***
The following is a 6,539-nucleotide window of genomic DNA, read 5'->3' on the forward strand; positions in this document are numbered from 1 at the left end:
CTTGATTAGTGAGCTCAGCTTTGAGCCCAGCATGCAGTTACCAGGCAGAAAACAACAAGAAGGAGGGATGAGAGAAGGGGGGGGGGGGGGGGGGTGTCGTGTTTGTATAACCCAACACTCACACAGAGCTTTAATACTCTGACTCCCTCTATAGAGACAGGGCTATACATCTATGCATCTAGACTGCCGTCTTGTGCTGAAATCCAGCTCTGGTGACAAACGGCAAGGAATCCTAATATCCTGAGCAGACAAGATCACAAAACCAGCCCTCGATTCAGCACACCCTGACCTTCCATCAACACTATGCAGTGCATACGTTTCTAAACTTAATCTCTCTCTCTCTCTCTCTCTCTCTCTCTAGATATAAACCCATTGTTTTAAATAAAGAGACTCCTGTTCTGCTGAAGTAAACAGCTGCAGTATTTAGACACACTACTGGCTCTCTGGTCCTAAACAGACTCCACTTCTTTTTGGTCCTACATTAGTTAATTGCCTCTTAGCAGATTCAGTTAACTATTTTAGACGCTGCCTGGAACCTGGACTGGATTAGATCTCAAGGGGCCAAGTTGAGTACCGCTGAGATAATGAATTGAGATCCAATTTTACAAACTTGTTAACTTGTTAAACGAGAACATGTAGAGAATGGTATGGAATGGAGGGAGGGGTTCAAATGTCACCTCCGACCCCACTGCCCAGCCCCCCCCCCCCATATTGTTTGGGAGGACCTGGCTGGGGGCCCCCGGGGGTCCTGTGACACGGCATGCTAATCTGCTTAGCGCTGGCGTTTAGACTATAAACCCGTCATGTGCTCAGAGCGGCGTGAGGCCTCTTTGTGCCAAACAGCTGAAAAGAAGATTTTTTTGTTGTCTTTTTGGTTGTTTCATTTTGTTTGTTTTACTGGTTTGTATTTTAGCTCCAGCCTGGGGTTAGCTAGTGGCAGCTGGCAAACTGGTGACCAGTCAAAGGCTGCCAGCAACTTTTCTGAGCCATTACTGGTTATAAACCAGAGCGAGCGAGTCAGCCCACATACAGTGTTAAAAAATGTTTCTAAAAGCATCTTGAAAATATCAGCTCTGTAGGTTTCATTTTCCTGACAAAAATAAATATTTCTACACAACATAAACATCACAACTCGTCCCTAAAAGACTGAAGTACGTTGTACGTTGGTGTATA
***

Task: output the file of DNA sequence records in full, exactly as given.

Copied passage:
The following is a 6,539-nucleotide window of genomic DNA, read 5'->3' on the forward strand; positions in this document are numbered from 1 at the left end:
CTTGATTAGTGAGCTCAGCTTTGAGCCCAGCATGCAGTTACCAGGCAGAAAACAACAAGAAGGAGGGATGAGAGAAGGGGGGGGGGGGGGGGGGTGTCGTGTTTGTATAACCCAACACTCACACAGAGCTTTAATACTCTGACTCCCTCTATAGAGACAGGGCTATACATCTATGCATCTAGACTGCCGTCTTGTGCTGAAATCCAGCTCTGGTGACAAACGGCAAGGAATCCTAATATCCTGAGCAGACAAGATCACAAAACCAGCCCTCGATTCAGCACACCCTGACCTTCCATCAACACTATGCAGTGCATACGTTTCTAAACTTAATCTCTCTCTCTCTCTCTCTCTCTCTCTCTAGATATAAACCCATTGTTTTAAATAAAGAGACTCCTGTTCTGCTGAAGTAAACAGCTGCAGTATTTAGACACACTACTGGCTCTCTGGTCCTAAACAGACTCCACTTCTTTTTGGTCCTACATTAGTTAATTGCCTCTTAGCAGATTCAGTTAACTATTTTAGACGCTGCCTGGAACCTGGACTGGATTAGATCTCAAGGGGCCAAGTTGAGTACCGCTGAGATAATGAATTGAGATCCAATTTTACAAACTTGTTAACTTGTTAAACGAGAACATGTAGAGAATGGTATGGAATGGAGGGAGGGGTTCAAATGTCACCTCCGACCCCACTGCCCAGCCCCCCCCCCCCATATTGTTTGGGAGGACCTGGCTGGGGGCCCCCGGGGGTCCTGTGACACGGCATGCTAATCTGCTTAGCGCTGGCGTTTAGACTATAAACCCGTCATGTGCTCAGAGCGGCGTGAGGCCTCTTTGTGCCAAACAGCTGAAAAGAAGATTTTTTTGTTGTCTTTTTGGTTGTTTCATTTTGTTTGTTTTACTGGTTTGTATTTTAGCTCCAGCCTGGGGTTAGCTAGTGGCAGCTGGCAAACTGGTGACCAGTCAAAGGCTGCCAGCAACTTTTCTGAGCCATTACTGGTTATAAACCAGAGCGAGCGAGTCAGCCCACATACAGTGTTAAAAAATGTTTCTAAAAGCATCTTGAAAATATCAGCTCTGTAGGTTTCATTTTCCTGACAAAAATAAATATTTCTACACAACATAAACATCACAACTCGTCCCTAAAAGACTGAAGTACGTTGTACGTTGGTGTATA